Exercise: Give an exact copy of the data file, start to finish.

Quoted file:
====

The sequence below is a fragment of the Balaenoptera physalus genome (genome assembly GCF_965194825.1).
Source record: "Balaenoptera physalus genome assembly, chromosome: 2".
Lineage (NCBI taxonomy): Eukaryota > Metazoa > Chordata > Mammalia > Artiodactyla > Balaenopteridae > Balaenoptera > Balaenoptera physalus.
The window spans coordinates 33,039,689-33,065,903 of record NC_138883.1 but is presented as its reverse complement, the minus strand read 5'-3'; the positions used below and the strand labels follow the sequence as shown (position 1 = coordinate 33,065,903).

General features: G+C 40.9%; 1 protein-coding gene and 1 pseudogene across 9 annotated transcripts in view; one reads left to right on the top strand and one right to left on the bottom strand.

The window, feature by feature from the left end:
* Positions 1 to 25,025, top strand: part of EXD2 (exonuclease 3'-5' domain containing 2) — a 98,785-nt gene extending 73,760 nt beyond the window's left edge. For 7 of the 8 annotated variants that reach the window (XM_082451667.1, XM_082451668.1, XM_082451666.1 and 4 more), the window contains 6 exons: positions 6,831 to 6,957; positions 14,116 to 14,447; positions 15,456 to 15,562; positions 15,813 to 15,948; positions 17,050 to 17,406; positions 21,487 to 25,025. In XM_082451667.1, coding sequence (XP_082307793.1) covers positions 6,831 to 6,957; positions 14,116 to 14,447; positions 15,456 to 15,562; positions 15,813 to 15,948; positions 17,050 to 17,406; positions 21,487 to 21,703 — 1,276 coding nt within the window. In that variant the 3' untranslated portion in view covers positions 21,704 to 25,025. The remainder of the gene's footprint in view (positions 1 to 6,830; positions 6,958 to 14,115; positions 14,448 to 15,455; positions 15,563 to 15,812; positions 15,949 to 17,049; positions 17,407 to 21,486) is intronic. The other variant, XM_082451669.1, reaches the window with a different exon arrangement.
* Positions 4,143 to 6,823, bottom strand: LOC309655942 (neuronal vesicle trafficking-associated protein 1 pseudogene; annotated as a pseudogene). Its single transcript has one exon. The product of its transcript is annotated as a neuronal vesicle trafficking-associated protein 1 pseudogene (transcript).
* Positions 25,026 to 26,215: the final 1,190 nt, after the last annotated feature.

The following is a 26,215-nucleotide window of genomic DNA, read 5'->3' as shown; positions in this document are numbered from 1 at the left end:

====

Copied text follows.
The sequence below is a fragment of the Balaenoptera physalus genome (genome assembly GCF_965194825.1).
Source record: "Balaenoptera physalus genome assembly, chromosome: 2".
Lineage (NCBI taxonomy): Eukaryota > Metazoa > Chordata > Mammalia > Artiodactyla > Balaenopteridae > Balaenoptera > Balaenoptera physalus.
The window spans coordinates 33,039,689-33,065,903 of record NC_138883.1 but is presented as its reverse complement, the minus strand read 5'-3'; the positions used below and the strand labels follow the sequence as shown (position 1 = coordinate 33,065,903).

General features: G+C 40.9%; 1 protein-coding gene and 1 pseudogene across 9 annotated transcripts in view; one reads left to right on the top strand and one right to left on the bottom strand.

The window, feature by feature from the left end:
* Positions 1 to 25,025, top strand: part of EXD2 (exonuclease 3'-5' domain containing 2) — a 98,785-nt gene extending 73,760 nt beyond the window's left edge. For 7 of the 8 annotated variants that reach the window (XM_082451667.1, XM_082451668.1, XM_082451666.1 and 4 more), the window contains 6 exons: positions 6,831 to 6,957; positions 14,116 to 14,447; positions 15,456 to 15,562; positions 15,813 to 15,948; positions 17,050 to 17,406; positions 21,487 to 25,025. In XM_082451667.1, coding sequence (XP_082307793.1) covers positions 6,831 to 6,957; positions 14,116 to 14,447; positions 15,456 to 15,562; positions 15,813 to 15,948; positions 17,050 to 17,406; positions 21,487 to 21,703 — 1,276 coding nt within the window. In that variant the 3' untranslated portion in view covers positions 21,704 to 25,025. The remainder of the gene's footprint in view (positions 1 to 6,830; positions 6,958 to 14,115; positions 14,448 to 15,455; positions 15,563 to 15,812; positions 15,949 to 17,049; positions 17,407 to 21,486) is intronic. The other variant, XM_082451669.1, reaches the window with a different exon arrangement.
* Positions 4,143 to 6,823, bottom strand: LOC309655942 (neuronal vesicle trafficking-associated protein 1 pseudogene; annotated as a pseudogene). Its single transcript has one exon. The product of its transcript is annotated as a neuronal vesicle trafficking-associated protein 1 pseudogene (transcript).
* Positions 25,026 to 26,215: the final 1,190 nt, after the last annotated feature.

The following is a 26,215-nucleotide window of genomic DNA, read 5'->3' as shown; positions in this document are numbered from 1 at the left end: